Tuesday, March 30, 2010

Reform of Irish legal professional services long overdue

  • Using language reminiscent of a contrite bishop, Bernard Allen TD, Chairman of the Public Accounts Committee, described the progress of reform in the legal profession as ‘seriously inadequate’. It might have been more honest to state that the absence of reform is a truly searing indictment of the Department of Justice, Equality & Law Reform, the Law Society and the Bar Council.
    A robust and comprehensive case for root and branch reform was made in November 2005 by the Legal Costs Working Group and in December 2006 by the Competition Authority. These reflect prior recommendation made by the Restrictive Practices Commission, the Fair Trade Commission and the OECD between 1982 and 2001. The Competition Authority made 29 recommendations designed to overcome unnecessary and disproportionate restrictions on competition, of which 15 were to have been implemented directly by the Department of Justice Equality & Law Reform by June 2008. Only one of the 29 recommendations has been introduced. It is no longer necessary to pass an exam in the Irish language.

    The average gross income of an Irish lawyer in 2002, before the emergence of the property bubble, was €164,000. The total number of practicing lawyers in Ireland then, relative to our population size, was lower than in other common-law countries. Research also indicates that there is a very large variation in fees charged and that legal fees had risen faster than incomes in other sectors.

    The collapse of the construction sector has diminished legal earnings potential from property transactions and places the State as a more strategically important source of their fee income. There is still an appalling lack of transparency and predictability with respect to legal costs.

    The 2008 Annual Report of Dublin Docklands Development Authority, for example, indicates that this disgraced entity spent over €5.4 million on legal costs that year. But there is not a scintilla of explanation as to whom this money was paid, or what value, if any, was achieved by taxpayers'.

    While NAMA is intended to bring about a rehabilitated banking sector is it also to become an boundless, easily exploited, gold mine for lawyers, as various tribunals have been for fifteen years, because there was no competent adult supervision to control costs?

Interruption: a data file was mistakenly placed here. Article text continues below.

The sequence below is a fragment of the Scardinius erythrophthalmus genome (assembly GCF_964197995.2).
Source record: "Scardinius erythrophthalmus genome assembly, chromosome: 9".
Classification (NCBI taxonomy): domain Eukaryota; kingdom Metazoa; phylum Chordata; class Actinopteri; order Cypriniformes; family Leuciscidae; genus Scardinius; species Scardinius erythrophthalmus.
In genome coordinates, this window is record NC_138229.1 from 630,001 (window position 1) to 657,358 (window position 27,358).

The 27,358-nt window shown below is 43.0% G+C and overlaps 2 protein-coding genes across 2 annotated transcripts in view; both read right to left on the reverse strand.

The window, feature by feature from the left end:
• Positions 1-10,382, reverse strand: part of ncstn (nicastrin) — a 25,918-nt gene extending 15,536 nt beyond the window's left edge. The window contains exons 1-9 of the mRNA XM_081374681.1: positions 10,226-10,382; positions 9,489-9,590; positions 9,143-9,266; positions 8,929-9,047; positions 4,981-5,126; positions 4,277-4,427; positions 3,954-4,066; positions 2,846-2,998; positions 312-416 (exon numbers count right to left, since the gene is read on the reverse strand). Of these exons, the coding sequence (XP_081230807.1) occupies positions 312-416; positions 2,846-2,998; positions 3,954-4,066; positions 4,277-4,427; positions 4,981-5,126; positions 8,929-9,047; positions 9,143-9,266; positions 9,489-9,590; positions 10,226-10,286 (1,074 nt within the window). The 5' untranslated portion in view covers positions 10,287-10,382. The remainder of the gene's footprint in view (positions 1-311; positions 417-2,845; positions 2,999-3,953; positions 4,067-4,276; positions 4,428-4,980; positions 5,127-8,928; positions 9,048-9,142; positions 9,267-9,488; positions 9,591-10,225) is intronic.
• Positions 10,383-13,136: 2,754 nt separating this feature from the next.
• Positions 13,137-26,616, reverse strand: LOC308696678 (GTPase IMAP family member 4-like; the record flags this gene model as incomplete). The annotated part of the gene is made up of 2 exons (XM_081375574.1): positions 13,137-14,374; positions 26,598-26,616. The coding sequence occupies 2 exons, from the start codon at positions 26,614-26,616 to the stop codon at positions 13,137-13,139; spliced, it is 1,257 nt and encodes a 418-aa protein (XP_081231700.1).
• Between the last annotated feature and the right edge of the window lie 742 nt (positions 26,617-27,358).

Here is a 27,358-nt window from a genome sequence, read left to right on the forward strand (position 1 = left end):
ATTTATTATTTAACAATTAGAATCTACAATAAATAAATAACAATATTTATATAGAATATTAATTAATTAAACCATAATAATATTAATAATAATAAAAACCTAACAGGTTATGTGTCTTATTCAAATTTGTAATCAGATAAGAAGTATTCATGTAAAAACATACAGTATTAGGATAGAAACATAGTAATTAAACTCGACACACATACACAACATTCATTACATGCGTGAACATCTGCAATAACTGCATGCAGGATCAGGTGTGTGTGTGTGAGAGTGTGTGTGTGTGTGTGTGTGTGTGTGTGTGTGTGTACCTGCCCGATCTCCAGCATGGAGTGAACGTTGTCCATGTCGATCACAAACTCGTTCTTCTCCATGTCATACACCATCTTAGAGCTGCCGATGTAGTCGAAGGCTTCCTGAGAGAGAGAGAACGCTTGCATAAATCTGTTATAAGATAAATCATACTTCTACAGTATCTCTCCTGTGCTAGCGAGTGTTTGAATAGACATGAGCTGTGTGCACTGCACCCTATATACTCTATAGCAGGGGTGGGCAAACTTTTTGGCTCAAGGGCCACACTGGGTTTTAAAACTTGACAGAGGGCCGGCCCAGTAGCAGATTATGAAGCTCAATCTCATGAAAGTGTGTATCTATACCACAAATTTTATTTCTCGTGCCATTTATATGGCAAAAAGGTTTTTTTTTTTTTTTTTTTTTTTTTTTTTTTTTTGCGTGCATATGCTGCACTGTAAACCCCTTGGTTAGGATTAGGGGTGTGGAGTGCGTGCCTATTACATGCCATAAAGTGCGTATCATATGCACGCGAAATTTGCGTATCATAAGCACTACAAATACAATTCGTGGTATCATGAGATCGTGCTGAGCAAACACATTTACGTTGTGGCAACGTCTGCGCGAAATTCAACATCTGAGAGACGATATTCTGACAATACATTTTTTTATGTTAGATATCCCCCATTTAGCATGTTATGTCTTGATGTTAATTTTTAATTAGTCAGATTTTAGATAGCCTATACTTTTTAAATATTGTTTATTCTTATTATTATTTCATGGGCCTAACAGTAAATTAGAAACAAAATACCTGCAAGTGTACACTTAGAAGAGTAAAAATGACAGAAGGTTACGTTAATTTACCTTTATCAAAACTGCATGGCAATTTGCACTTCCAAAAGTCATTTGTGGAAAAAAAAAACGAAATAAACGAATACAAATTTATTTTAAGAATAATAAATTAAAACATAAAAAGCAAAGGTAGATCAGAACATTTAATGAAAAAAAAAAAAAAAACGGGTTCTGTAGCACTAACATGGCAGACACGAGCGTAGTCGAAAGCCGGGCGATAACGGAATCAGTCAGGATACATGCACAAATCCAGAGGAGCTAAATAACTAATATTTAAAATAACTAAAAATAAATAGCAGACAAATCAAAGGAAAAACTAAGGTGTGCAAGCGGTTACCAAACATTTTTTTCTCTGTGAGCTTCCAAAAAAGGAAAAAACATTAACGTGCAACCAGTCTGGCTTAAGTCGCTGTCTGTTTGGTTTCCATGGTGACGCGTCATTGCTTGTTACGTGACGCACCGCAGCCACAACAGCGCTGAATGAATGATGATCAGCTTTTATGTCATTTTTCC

The Comptroller & Auditor General indicated in Special Report 63, published in December 2008, indicated that the total cost of the Mahon, Morris and Moriarty Tribunals were difficult to precisely forecast but this Report states:

    Administration costs will amount to between €50 million and €52 million
    Tribunal legal teams will cost between €84 million and €87 million
    Litigation will cost approximately €4 million
    Third party costs could range from €157 million to €182 million based on the pattern of awards observed in the Morris and Mahon Tribunals
    The overall likely cost to the State of these three tribunals based on the pattern of costs experienced prior to December 2008 is estimated to be in the range of €336 million to €366 million

    The Solicitors Judicial Tribunal reported a 28% increase in the number of applications reporting professional misconduct in 2008 when the recommended reforms of the Competition Authority were to have been an accomplished fact. They cautioned how this spiralling trend in the number and nature of complaints is eroding trust, integrity and public confidence in how the profession is regulated. There is no pattern to the gender, geographic location, age or mental stability of those solicitors who are the subject of complaint. Their victims' can be alive or deceased. Subsequent media reports show no abatement in the trend of professional delinquency among solicitors. Therefore, when one looks into the wing mirror of one's car, it is important to realise that a rogue solicitor maybe closer than you realise.

    A case has been made that the Church can be successfully and transparently led by ‘wounded healers’ who could recover trust and esteem. Do the legal professional bodies also expect society to tolerate a possé of ‘wounded advocates’ whose charges are so excessive that they are regarded as the highest in the world? Is the leadership of these bodies so smug, weak and taciturn that they are content and sufficiently complacent to preside over a profession diminished by an epidemic of professional misconduct and unconcerned that their members are anything but consumer focused and competitive, in stark contrast to their counterparts in other common-law jurisdictions?

    Perhaps the Taoiseach should have also changed the title of the department that deals with law and order issues in the State to better reflect its actual scope. Should it be known as the Department of Policing and Prisons? It no longer has the equality mandate. There is no justice if consumers cannot access legal services on a transparent, genuinely competitive basis. A new title would reflect its flaccid, impotent approach to the delivery and embedding of reform in the legal profession and a failure to empower consumers with core information they need to deal with lawyers and make informed decisions.

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